As I tell my grad students, almost no one does “pure” grounded theory. It’s technically impossible (we can’t forget everything we’ve read before going into the field). And, as Nicole Deterding and Mary Waters explain in their recent Sociological Research & Methods article, it’s a poor fit for twenty-first century qualitative research (often large-scale projects with fixed protocols, as required by IRBs and grant funding agencies).
Given the limitations of grounded theory, Deterding and Waters offer a different approach, which they call “flexible coding.” I won’t go through their method in detail, but the basic approach has a couple of steps:
- Data Reduction
The whole point of this approach is to allow for a more systematic analysis of qualitative data. And Deterding and Waters lay out what these three steps can look like with semi-structured interview data. It’s a terrific, hands-on guide to qualitative methods. But it left me wondering – what does flexible coding look like with ethnographic data, instead?
Reflecting on that question, I realized that I actually did a version of “flexible coding” with my research for Negotiating Opportunities. So I thought I’d share here in case it’s useful for other students and scholars embarking on ethnographic projects (or trying to climb their way up the mountain of ethnographic data they’ve already produced).
Continue reading “flexible coding for field notes”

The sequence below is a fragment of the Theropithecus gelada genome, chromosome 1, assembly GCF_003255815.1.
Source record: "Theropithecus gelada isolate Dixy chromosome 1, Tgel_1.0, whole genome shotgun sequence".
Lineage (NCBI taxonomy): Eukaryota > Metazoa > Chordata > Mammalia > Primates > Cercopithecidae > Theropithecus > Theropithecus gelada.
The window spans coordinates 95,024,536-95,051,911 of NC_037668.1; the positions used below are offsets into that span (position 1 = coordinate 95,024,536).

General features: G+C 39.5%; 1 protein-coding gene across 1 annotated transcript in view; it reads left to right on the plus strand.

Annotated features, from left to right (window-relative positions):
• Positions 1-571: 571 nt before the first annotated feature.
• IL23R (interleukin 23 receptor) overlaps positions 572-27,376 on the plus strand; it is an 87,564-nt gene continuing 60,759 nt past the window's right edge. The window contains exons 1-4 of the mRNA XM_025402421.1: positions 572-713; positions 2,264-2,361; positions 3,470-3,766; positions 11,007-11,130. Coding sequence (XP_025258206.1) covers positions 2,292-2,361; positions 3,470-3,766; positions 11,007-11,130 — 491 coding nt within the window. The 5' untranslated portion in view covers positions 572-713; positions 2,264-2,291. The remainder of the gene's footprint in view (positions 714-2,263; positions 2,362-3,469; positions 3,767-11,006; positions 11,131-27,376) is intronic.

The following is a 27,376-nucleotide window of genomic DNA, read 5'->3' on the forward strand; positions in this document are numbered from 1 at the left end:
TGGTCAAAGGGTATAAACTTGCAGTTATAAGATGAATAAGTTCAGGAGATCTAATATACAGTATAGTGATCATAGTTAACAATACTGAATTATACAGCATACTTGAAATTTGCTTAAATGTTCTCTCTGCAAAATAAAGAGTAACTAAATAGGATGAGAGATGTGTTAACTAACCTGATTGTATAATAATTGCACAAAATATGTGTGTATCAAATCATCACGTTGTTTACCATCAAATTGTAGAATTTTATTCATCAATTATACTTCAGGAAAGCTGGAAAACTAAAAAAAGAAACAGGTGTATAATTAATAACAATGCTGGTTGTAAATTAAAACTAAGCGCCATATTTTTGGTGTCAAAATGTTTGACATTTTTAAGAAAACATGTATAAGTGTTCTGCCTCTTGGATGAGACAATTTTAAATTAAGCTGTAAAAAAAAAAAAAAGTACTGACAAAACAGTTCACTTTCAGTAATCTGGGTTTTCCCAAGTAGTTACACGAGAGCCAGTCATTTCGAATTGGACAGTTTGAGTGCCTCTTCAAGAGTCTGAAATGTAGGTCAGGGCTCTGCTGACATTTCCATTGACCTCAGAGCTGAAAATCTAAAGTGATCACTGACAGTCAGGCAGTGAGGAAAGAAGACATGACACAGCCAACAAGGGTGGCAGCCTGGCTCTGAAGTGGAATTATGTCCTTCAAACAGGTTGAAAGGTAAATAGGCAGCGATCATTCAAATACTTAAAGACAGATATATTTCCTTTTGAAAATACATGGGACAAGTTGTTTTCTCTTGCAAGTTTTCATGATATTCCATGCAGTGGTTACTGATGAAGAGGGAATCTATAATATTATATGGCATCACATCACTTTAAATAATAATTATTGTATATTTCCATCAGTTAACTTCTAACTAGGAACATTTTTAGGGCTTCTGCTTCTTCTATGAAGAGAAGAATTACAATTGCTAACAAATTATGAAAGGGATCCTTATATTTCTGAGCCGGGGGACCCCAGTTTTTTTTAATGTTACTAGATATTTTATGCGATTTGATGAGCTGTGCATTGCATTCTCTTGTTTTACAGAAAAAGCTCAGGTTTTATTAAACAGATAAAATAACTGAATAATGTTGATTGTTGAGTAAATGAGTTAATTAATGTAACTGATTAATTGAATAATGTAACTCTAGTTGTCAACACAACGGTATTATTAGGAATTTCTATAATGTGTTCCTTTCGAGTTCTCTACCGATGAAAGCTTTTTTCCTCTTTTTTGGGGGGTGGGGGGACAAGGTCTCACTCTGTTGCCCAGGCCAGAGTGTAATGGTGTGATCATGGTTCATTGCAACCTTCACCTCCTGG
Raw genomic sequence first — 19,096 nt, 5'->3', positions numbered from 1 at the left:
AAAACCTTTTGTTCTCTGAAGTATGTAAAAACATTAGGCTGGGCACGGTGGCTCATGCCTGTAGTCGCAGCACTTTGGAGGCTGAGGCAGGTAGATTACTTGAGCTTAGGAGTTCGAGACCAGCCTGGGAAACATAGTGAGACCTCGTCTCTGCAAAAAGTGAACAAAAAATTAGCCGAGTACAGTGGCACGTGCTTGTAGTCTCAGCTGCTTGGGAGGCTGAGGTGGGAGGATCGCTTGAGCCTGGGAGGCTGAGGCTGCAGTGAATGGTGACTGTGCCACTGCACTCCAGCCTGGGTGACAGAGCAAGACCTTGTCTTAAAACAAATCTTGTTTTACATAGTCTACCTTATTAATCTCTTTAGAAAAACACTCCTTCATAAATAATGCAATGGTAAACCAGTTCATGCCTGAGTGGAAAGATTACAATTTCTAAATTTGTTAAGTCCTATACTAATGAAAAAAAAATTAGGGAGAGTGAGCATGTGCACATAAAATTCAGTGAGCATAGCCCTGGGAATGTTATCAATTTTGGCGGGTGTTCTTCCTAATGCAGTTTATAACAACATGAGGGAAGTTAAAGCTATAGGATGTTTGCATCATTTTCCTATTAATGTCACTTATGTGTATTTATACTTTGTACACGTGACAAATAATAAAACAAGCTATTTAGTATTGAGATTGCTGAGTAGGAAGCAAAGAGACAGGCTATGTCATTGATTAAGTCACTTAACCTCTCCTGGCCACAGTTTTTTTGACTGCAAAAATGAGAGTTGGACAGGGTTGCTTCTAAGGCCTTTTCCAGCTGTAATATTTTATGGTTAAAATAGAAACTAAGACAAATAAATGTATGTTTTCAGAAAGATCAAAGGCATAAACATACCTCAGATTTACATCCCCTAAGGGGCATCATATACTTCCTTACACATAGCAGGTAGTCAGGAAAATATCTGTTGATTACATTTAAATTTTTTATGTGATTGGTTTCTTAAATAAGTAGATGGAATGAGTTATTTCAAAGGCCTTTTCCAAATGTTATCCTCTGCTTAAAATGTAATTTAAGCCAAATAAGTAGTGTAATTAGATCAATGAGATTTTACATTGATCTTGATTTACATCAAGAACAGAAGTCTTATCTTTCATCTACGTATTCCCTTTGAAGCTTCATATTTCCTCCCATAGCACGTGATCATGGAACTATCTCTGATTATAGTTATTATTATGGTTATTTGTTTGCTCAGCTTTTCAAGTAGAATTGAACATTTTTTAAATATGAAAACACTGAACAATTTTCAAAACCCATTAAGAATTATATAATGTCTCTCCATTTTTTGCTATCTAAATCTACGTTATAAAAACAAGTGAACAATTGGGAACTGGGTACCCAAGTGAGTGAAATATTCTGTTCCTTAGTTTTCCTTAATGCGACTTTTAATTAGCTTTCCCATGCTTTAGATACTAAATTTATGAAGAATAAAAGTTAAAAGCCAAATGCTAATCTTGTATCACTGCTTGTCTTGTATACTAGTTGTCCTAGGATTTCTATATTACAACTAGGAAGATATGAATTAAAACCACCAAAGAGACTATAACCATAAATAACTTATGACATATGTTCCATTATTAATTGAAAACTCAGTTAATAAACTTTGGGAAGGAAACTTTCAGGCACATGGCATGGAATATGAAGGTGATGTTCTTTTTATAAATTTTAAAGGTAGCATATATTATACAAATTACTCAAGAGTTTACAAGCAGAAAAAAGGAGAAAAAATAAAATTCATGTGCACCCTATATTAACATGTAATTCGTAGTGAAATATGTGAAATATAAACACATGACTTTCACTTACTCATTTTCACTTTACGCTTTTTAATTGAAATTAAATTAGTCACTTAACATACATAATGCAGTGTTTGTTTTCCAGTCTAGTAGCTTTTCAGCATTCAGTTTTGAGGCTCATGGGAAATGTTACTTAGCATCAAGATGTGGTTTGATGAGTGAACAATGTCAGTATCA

Last November, sociologist Devah Pager passed away. At the Eastern Sociological Society meetings this past weekend, a group of her former students, colleagues, and mentors came together to celebrate her life and her work. These comments, by Michelle Phelps, were delivered as part of the event, which was organized by Jessica Simes, and also featured Robert Hauser and Bruce Western as speakers and Monica Bell as moderator.
We encourage you to contribute your own reflections in the comments.
Continue reading “remembering devah pager: the mark of a mentor”
“It’s not fair.”
If you spend time with kids, you probably hear those words a lot. And for adults, it’s easy to respond with “Life isn’t fair.” But if your kid is growing up with privilege, that response is problematic.
It’s problematic because when a privileged kid says “it’s not fair,” what they almost always mean is “I’m not getting what I want.” So if an adult responds with “life’s not fair,” what the kid hears is “You’re not getting what you want, and that’s not fair.”
That response teaches privileged kids to see fairness only through their own eyes. To ignore the real injustices that exist in the world, or, maybe worse, to see their own inconveniences as equally “unfair.”
So if your privileged kid says “it’s not fair,” acknowledge what they’re feeling, but challenge their meaning of “fair.”
Continue reading ““it’s not fair””